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Genetically Engineered Human Hybrids: A compilation guide

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posted on May, 27 2004 @ 12:40 PM
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I can only guess as to how long these twisted experiments have gone on in deep secret government labs guarded by alligator men with ak47s slung over their scaly shoulders.
I have even heard tell of successful hybridization somewhere in the Southeastern US as well as Japan concerning a human/chimp creation. So I did some digging and found the following. Although I was not able to find any links to the really juicy, secret stuff, we can see the direction that this has the possibility of going. Enjoy and feel free to add anything not already posted as I find this all quite interesting.



Cloning laws in Japan to allow human-animal mix

Japan says it will allow combined human-animal embryos to be produced through cloning. Ministers hope the move will lead to transplant organs being produced in specially-bred animals. Opponents worry that scientists will now be able to produce mixed-species creatures.

Prime Minister Junichiro Koizumi, who chairs the government's council for science and technology policy, announced the decision. It means the implanting of human cells into fertilized animal eggs for medical purposes will be allowed. But the Daily Yomiuri reports that human cloning will be illegal under the guidelines.

www.ananova.com...




PATENT REQUEST ON HUMAN-ANIMAL HYBRIDS

Stuart A. Newman, a cellular biologist at New York Medical College in Valhalla has applied for a patent on a method for making creatures that are part human and part animal, as well as a patent on the creatures themselves. Although Newman has not created such creatures and says he never intends to, he submitted the patent application in order to ignite debate in the U.S. Patent and Trademark Office on the controversial practice of allowing patents on living creatures.

The patent office has awarded several patents on animals with minor human components, including laboratory mice engineered with human cancer genes or human immune-system cells. Newman's application is for a technique in which human embryo cells would be mixed with embryo cells from a monkey, ape or other animal. Ethicists note that the debate on the issue would centre around what is means to be human, and would lead to questions such as what percentage of a creature would have to be human to preclude slavery-type ownership.

Of greatest concern in today's coverage of the issue in The Washington Post is that this experimentation would be legal if done using private money, since the only prohibition involving research on human embryos has to do with the use of federal funding.

www.lifesite.net...




Man-beast hybrid beyond talking stage - Human DNA in cow egg

The first publicized case of animal-human hybrids took place in 1996 when Jose Cibelli, a scientist at the University of Massachusetts, took DNA from his white blood cells by swabbing the inside of his cheek. He then inserted the DNA sample into a hollowed-out cow egg.

Cibelli's experiment came to an end after a week of growing the cell mass, he told scientists earlier this month at a panel meeting of the National Academy of Sciences in Washington, D.C. This raised the question of what might have emerged had the cell mass continued to develop.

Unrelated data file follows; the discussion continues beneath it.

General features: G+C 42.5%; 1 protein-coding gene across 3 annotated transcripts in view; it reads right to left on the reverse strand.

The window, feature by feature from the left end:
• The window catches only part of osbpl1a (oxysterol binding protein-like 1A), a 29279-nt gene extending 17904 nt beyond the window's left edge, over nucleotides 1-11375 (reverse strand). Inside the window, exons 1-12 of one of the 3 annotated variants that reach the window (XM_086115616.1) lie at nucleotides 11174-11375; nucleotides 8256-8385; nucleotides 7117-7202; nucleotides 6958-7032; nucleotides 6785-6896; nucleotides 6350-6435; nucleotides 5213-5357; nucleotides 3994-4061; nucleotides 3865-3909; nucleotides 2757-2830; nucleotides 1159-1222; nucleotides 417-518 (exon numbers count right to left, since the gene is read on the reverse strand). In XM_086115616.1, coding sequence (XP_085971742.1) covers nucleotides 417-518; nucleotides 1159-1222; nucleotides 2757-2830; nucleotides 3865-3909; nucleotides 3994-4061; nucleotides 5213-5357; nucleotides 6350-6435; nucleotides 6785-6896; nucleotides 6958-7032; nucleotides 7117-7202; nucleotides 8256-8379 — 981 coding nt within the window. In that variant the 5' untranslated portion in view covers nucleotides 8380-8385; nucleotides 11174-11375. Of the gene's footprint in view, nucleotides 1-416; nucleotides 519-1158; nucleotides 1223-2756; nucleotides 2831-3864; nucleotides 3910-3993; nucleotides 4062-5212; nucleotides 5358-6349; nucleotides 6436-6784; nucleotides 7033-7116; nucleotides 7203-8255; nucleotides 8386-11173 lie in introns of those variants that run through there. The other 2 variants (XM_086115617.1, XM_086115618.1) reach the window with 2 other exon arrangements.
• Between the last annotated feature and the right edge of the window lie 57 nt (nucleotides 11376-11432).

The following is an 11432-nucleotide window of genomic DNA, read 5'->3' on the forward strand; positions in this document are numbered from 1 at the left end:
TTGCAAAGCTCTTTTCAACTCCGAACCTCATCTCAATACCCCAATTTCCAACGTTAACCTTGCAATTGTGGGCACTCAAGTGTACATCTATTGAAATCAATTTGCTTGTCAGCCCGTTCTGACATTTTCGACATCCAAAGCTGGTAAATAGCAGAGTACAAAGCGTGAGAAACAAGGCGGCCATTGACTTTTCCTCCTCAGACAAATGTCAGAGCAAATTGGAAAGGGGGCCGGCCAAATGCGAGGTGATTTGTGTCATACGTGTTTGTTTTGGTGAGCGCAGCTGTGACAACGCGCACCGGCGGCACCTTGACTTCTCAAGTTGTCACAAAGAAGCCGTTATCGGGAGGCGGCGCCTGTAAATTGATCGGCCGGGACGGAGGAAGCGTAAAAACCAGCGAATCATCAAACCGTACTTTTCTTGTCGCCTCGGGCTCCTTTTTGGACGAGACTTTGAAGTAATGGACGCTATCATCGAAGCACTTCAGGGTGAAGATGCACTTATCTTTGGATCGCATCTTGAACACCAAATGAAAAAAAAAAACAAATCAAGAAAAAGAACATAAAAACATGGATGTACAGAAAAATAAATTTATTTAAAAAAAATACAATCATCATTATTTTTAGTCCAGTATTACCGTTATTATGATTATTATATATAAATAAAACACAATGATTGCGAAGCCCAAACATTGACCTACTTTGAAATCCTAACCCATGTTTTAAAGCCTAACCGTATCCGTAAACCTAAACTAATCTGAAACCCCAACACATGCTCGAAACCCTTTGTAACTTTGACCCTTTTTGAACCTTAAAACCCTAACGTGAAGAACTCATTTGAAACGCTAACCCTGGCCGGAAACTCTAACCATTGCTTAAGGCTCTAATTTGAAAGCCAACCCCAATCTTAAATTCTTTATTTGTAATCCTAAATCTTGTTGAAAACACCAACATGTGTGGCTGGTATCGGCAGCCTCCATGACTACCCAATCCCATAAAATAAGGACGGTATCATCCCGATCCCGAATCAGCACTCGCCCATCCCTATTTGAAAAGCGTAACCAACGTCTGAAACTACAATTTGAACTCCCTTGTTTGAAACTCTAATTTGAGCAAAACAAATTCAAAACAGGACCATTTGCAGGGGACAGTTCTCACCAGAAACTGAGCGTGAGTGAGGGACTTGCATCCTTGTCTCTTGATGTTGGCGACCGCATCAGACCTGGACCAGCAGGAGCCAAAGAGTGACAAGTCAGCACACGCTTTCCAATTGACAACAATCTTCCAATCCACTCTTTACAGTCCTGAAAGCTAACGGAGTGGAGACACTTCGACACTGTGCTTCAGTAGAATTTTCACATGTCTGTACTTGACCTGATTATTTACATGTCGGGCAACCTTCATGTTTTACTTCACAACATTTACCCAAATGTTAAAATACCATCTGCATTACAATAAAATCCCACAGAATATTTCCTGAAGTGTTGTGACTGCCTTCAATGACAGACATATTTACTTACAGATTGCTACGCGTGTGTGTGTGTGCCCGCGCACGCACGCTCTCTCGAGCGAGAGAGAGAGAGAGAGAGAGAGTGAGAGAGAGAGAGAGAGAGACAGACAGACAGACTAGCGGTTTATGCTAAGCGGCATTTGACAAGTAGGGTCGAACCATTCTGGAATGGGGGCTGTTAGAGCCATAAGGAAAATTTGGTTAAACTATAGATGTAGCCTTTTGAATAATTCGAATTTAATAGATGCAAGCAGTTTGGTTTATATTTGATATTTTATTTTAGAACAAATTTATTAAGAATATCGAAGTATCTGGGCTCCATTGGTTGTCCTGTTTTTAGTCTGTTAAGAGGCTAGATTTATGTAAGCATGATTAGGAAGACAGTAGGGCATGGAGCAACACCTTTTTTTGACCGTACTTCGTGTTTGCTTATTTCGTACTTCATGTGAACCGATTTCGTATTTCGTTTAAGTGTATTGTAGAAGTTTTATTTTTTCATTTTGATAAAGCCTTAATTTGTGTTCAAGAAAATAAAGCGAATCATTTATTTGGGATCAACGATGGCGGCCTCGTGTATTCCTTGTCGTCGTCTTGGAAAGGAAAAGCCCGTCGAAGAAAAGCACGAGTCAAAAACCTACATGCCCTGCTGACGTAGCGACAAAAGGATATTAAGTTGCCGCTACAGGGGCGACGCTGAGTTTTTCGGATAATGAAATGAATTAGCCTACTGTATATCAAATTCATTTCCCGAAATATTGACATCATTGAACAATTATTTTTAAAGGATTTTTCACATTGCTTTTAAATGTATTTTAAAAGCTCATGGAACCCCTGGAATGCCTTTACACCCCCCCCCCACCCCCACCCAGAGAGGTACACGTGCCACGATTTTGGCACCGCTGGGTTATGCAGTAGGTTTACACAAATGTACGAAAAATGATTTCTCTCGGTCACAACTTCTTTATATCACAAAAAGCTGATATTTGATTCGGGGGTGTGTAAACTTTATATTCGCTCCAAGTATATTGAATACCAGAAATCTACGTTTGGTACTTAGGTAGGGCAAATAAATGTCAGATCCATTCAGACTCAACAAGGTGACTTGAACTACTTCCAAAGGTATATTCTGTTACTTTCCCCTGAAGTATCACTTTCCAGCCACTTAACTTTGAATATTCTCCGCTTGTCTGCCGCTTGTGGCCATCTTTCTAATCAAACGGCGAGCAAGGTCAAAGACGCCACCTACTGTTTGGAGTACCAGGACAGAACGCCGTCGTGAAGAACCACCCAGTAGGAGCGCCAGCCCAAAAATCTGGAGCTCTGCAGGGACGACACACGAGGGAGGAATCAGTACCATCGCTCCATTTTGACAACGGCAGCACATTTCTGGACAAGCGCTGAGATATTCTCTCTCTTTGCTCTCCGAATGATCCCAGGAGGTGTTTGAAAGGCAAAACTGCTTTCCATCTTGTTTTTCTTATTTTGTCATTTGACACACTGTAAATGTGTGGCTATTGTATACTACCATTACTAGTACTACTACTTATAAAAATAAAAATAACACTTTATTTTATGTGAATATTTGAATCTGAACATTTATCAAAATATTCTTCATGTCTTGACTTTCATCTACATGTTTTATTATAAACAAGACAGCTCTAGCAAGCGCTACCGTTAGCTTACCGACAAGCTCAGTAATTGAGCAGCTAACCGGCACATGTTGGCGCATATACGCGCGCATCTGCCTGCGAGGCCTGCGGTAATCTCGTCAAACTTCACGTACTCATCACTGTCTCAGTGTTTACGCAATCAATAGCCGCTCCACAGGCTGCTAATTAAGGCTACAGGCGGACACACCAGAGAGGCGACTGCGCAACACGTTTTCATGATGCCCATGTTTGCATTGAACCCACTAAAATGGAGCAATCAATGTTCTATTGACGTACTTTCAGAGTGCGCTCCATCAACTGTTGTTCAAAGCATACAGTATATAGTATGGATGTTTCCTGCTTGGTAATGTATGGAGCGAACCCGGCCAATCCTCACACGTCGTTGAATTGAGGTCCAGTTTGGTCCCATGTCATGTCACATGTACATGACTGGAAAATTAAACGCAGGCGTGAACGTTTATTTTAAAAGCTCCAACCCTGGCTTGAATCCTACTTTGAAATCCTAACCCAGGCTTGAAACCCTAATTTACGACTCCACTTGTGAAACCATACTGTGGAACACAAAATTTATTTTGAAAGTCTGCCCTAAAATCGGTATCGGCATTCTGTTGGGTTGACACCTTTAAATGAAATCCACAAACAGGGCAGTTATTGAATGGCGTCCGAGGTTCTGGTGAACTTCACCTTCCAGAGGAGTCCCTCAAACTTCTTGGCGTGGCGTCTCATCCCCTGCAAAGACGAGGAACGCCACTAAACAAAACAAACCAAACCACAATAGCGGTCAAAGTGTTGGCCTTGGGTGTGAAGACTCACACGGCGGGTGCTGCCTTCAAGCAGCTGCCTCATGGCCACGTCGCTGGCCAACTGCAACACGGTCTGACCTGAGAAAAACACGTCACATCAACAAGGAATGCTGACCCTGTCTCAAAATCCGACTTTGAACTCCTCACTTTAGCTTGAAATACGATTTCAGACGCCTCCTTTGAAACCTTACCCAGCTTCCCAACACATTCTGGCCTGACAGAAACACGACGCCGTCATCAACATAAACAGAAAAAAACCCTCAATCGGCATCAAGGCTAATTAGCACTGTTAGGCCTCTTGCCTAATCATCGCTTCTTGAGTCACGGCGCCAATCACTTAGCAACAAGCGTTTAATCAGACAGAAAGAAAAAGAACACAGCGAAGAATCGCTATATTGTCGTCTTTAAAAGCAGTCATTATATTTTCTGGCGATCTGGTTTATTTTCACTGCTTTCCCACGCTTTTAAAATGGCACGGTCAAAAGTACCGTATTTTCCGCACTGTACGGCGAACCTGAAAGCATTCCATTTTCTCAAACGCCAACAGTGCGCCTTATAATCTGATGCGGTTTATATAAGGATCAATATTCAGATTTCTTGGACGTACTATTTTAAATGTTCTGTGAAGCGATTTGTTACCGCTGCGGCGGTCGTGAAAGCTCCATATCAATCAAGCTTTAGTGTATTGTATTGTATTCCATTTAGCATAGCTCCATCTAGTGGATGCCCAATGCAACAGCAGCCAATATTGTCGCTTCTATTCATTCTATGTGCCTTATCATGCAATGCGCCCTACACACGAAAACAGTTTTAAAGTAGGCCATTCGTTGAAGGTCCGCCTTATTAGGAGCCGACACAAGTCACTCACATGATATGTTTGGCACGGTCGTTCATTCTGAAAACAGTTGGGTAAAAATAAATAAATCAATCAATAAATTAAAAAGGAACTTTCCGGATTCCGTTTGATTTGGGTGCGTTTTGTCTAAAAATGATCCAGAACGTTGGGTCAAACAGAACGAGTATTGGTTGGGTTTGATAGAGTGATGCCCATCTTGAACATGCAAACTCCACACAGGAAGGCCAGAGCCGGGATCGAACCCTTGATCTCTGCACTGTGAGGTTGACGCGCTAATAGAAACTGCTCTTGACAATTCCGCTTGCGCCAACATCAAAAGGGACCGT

"As far as we know, it would still look like a human being, but some of the characteristics of individual cells might be slightly different," said James Cross, a molecular biologist at the University of Calgary who attended the meeting. If such an embryo could develop, he said, the result would resemble a human being but carry bovine mitochondria, the energy-producing component of every cell. This is because the cow's egg shell, or cytoplasm, contains genetic materials known as mitochondrial DNA.

"This suggests that we can create new human-animal species," said Jeremy Rifkin, biotechnology critic and president of the Washington-based Foundation on Economic Trends. Rifkin called the experiment "the most extraordinary single development in the history of biotechnology."

Such experiments have become public only when the makers of hybrids, who fund their operations through investor capital, apply to patent their inventions. In partnership with Massachusetts-based Advanced Cell Technology, Cibelli came out from under a shroud of secrecy in 1998 when the firm applied to patent the alleged invention.

More: www.freerepublic.com...




Cloning Yields Human-Rabbit Hybrid Embryo

Scientists in China have, for the first time, used cloning techniques to create hybrid embryos that contain a mix of DNA from both humans and rabbits, according to a report in a scientific journal that has reignited the smoldering ethics debate over cloning research.

More than 100 of the hybrids, made by fusing human skin cells with rabbit eggs, were allowed to develop in laboratory dishes for several days before the scientists destroyed them to retrieve so-called embryonic stem cells from their interiors. Although scientists in Massachusetts had previously mixed human cells and cow eggs in a similar attempt to make hybrid embryos as a source of stem cells, those experiments were not successful.

The team said it retrieved foreskin tissue from two 5-year-old boys and two men, and facial tissue from a 60-year-old woman, as a source of skin cells. They fused those cells with New Zealand rabbit eggs from which the vast majority of rabbit DNA had been removed. More than 400 of those new, fused entities grew into early embryos, and more than 100 survived to the blastocyst stage—the point at which coveted stem cells begin to form.

More: www.mindfully.org...




Pig-human chimeras contain cell surprise

Pigs grown from fetuses into which human stem cells were injected have surprised scientists by having cells in which the DNA from the two species is mixed at the most intimate level.